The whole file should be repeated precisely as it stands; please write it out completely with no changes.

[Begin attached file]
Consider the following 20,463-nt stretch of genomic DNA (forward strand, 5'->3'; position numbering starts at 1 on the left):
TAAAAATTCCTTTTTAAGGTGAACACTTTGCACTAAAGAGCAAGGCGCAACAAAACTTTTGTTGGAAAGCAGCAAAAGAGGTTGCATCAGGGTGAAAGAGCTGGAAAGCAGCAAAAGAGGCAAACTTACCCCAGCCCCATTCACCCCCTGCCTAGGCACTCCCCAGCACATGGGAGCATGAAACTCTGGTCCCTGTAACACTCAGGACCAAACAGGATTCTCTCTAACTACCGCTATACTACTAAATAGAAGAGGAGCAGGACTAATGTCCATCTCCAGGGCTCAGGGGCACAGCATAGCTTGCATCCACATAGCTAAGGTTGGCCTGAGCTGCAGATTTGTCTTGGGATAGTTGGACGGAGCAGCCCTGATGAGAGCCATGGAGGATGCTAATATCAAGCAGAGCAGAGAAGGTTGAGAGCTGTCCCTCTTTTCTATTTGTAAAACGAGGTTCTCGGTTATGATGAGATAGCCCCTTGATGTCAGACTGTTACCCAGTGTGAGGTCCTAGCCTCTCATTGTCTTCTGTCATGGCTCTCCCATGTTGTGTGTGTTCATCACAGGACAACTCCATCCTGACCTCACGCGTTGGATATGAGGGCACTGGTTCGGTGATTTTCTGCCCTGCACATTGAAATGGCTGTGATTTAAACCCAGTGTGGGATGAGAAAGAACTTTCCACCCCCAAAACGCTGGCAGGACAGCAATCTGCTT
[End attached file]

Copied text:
Consider the following 20,463-nt stretch of genomic DNA (forward strand, 5'->3'; position numbering starts at 1 on the left):
TAAAAATTCCTTTTTAAGGTGAACACTTTGCACTAAAGAGCAAGGCGCAACAAAACTTTTGTTGGAAAGCAGCAAAAGAGGTTGCATCAGGGTGAAAGAGCTGGAAAGCAGCAAAAGAGGCAAACTTACCCCAGCCCCATTCACCCCCTGCCTAGGCACTCCCCAGCACATGGGAGCATGAAACTCTGGTCCCTGTAACACTCAGGACCAAACAGGATTCTCTCTAACTACCGCTATACTACTAAATAGAAGAGGAGCAGGACTAATGTCCATCTCCAGGGCTCAGGGGCACAGCATAGCTTGCATCCACATAGCTAAGGTTGGCCTGAGCTGCAGATTTGTCTTGGGATAGTTGGACGGAGCAGCCCTGATGAGAGCCATGGAGGATGCTAATATCAAGCAGAGCAGAGAAGGTTGAGAGCTGTCCCTCTTTTCTATTTGTAAAACGAGGTTCTCGGTTATGATGAGATAGCCCCTTGATGTCAGACTGTTACCCAGTGTGAGGTCCTAGCCTCTCATTGTCTTCTGTCATGGCTCTCCCATGTTGTGTGTGTTCATCACAGGACAACTCCATCCTGACCTCACGCGTTGGATATGAGGGCACTGGTTCGGTGATTTTCTGCCCTGCACATTGAAATGGCTGTGATTTAAACCCAGTGTGGGATGAGAAAGAACTTTCCACCCCCAAAACGCTGGCAGGACAGCAATCTGCTT